July 7th Sunday Service Message: The Wise Master

Align your actions with the Truth you know.

In the first message of the six-part summer series Wisdom Tales from Around the World, Rev. Joanne relates to us the lesson of The Wise Master. 

Coming from India, the story tells us of how a spiritual master wanted to test the integrity of his students, so he instructed them to go into town and steal so that they could sell the items and get money to repair their temple.  He further told them to be sure to do so when no one was watching so that the reputation of the temple would not suffer.  The students did not want to disobey their master, and although confused by the command, they believed their master had some wisdom they did not, so they set about to carry out his instructions – all but one young student who remained behind.

The master asked the young one, “Why have you not joined the others as I instructed?” The student said, “You have said that we must steal when no one is watching so that the reputation of the temple does not suffer.  But that is not possible because no matter who else may be watching I will see my own actions.”  The master was pleased by the student’s insight and knew that he would grow into being a wise teacher himself.

The story does not tell us whether or not the other students actually carried out the instructions of their master to steal, but that isn’t the point of the lesson.  The moral of the story is not that the ends justify the means, which is what the mistaken students may have assumed, but rather no action taken is ever without a witness – ourselves. 

When we contact our innermost self, some may call this our conscience, others may call it our Christ Self, we have access to know what is right and good, and what is not.  We do not need anyone but ourselves to tell us these things and we have free and immediate access to that information at all times.

Joanne gives an example from her own life of the concept of “wherever you go, there you are.”  Recently she was at the airport retrieving her luggage after a flight and ran into a congregant at baggage claim.  Seeing someone she knew outside of the normal setting of a Sunday service, her first reaction was to feel that as a minister she has an additional responsibility to behave in a certain way because she may run into someone from her congregation.  But then she realized that she need not worry about her behavior for fear of the perceptions of someone she may know, because she knows that she has tapped her inner self to guide her actions and is at peace with how anyone might perceive her. She knows the truth about herself.

Unity’s Five Principles can guide us to live the Truth we know.  This can be very challenging.  Often in our lives we have two opposing ideas in our minds, known as a cognitive dissonance.

First Principle - God is absolute good and everywhere present.

Cognitive Dissonance Thought – If God is absolute good, why do bad things happen in the world?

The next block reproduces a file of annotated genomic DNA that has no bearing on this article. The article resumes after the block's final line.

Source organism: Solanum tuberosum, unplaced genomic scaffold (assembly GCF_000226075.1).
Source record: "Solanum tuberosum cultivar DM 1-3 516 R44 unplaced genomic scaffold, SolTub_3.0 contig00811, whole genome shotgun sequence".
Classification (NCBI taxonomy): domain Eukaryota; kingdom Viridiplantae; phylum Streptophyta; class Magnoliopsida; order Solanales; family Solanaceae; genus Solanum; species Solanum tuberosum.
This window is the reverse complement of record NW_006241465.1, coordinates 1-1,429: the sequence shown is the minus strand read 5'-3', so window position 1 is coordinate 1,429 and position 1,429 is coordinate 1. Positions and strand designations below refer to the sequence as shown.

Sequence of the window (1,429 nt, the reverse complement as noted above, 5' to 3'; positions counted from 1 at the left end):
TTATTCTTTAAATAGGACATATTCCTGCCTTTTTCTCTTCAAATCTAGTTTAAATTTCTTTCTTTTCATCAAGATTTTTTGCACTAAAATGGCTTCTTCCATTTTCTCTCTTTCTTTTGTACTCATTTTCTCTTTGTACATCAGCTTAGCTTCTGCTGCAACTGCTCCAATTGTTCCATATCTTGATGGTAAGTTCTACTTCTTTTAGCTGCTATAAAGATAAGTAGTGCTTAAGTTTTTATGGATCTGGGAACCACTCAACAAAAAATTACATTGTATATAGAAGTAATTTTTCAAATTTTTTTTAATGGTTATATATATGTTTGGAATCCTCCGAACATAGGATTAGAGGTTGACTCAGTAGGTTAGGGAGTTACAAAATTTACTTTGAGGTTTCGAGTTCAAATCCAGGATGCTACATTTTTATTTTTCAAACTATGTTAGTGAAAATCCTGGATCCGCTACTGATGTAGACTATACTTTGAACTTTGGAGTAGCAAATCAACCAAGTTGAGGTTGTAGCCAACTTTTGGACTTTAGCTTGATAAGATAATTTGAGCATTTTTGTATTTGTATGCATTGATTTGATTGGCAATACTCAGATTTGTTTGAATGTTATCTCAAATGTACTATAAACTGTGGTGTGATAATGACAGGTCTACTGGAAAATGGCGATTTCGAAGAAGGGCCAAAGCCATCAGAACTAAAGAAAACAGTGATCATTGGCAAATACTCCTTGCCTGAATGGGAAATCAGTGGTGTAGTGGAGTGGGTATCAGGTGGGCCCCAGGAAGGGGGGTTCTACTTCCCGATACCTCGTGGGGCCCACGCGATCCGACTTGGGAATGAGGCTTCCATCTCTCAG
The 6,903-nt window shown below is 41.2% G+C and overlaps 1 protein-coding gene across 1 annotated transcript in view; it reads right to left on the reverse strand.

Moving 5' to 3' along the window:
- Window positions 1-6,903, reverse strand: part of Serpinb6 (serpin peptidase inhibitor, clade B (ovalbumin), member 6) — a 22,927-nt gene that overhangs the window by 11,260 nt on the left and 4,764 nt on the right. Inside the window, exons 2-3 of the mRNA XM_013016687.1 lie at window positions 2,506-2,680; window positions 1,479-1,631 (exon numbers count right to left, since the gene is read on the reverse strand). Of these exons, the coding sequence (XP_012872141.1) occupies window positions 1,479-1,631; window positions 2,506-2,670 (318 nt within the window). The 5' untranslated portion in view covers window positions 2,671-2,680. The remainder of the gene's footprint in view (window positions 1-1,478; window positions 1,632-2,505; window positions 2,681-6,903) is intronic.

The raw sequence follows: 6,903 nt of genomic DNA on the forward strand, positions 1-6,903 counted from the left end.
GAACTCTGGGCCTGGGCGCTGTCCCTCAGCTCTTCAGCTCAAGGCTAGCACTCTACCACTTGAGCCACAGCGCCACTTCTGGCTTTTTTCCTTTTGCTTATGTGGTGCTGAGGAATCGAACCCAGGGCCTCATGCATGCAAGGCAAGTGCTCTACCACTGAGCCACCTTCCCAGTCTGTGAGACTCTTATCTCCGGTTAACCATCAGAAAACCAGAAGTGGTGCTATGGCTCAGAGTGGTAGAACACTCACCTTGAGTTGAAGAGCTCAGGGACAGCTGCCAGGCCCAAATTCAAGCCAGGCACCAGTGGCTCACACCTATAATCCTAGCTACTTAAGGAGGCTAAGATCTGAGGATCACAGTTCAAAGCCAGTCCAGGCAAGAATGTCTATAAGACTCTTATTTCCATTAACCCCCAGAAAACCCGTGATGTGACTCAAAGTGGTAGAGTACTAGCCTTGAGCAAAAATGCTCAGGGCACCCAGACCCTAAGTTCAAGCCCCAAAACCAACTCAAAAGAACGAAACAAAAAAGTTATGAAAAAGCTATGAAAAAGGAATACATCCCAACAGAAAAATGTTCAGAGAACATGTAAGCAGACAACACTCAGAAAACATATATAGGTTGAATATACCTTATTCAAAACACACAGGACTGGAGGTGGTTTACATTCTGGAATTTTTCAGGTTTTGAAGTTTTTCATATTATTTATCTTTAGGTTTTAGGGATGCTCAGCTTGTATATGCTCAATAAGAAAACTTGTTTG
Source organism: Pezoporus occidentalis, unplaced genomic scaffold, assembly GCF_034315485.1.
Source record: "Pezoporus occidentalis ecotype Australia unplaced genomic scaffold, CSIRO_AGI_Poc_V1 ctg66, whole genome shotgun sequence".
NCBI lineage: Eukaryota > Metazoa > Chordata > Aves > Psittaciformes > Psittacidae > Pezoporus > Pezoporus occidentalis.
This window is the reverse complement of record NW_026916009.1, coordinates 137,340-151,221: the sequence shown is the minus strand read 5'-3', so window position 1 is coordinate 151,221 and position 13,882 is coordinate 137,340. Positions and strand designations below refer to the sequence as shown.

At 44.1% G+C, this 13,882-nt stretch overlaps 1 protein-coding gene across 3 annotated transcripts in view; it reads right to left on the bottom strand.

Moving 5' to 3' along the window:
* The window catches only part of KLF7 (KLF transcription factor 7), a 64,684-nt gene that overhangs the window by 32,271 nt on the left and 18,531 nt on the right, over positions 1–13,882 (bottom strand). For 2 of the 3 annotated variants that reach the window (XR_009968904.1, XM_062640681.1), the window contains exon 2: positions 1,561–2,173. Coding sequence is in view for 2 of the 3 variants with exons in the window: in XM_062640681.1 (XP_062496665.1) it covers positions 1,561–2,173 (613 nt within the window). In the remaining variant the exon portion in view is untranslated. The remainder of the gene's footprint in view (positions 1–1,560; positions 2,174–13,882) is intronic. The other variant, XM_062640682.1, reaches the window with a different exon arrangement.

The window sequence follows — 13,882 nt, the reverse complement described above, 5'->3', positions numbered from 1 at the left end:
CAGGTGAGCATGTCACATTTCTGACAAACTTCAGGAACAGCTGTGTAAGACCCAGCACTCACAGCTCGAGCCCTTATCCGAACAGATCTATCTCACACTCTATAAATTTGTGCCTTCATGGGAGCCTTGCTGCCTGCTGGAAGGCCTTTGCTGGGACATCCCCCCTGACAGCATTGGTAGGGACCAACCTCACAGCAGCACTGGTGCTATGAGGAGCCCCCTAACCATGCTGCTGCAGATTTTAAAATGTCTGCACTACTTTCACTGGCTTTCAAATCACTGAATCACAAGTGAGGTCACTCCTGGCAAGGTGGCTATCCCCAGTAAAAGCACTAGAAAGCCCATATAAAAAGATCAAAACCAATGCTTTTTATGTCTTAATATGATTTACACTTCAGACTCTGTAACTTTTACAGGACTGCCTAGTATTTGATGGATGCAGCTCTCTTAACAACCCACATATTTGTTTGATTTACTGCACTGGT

Second Principle - Human beings are created in the image of God and our very essence is divine; therefore, we are inherently good.

Cognitive Dissonance Thought – How can I be created in the image of God when I fall so short of my own expectations?

Third Principle - We create our life experiences through our way of thinking.

Cognitive Dissonance Thought – I am responsible for the good things that happen to me, but what about the random bad things like accidents, natural disasters or recessions?

Fourth Principle - Our lives can be changed and transformed through the power of prayer.

Cognitive Dissonance Thought – My prayers are not being answered the way I want, therefore prayer does not work.

Fifth Principle - Knowing these principles is not enough; we must live the truth we know.

Cognitive Dissonance Thought – If I am coming up short of living from my true Christ Self, then why bother trying at all?

Being aware that cognitive dissonance is present is the first step in transcending these inherent contradictions and actually living from a place of peace.  We must decide every day how we choose to approach the world and our lives. 

Many spiritual traditions share the same idea that we create our own experiences in life.  The story of the Wise Master from India that framed today’s lesson is but one example. Sacred texts from the Hindu tradition speak to this directly:


Do not be led by others, awaken your own mind, amass your own experience, and decide for yourself your own path.  The Atharva Veda (Hinduism)

This week’s Spiritual Practice offers one way that we can directly access our inherent wisdom and act from a place of authenticity within the Truth we know.

Spiritual Practice:

Before taking action, pause and take a breath.  Consciously consider whether the action you are about to take is in alignment with the Truth that you know.  Choose to live your values through your thoughts, words, and actions.

Finally, Joanne reminds us that peace comes when we do what we know we are supposed to do even when we do not want to do it (or not doing what we know we should not do).  Learning Unity’s Five Principles is a simple thing to do.  Actually believing them to be true and living as such is a much greater challenge.

This week, I will be consciously considering whether my actions are in alignment with the Truth I know.  Are you willing to pay attention too?

Greg Skuderin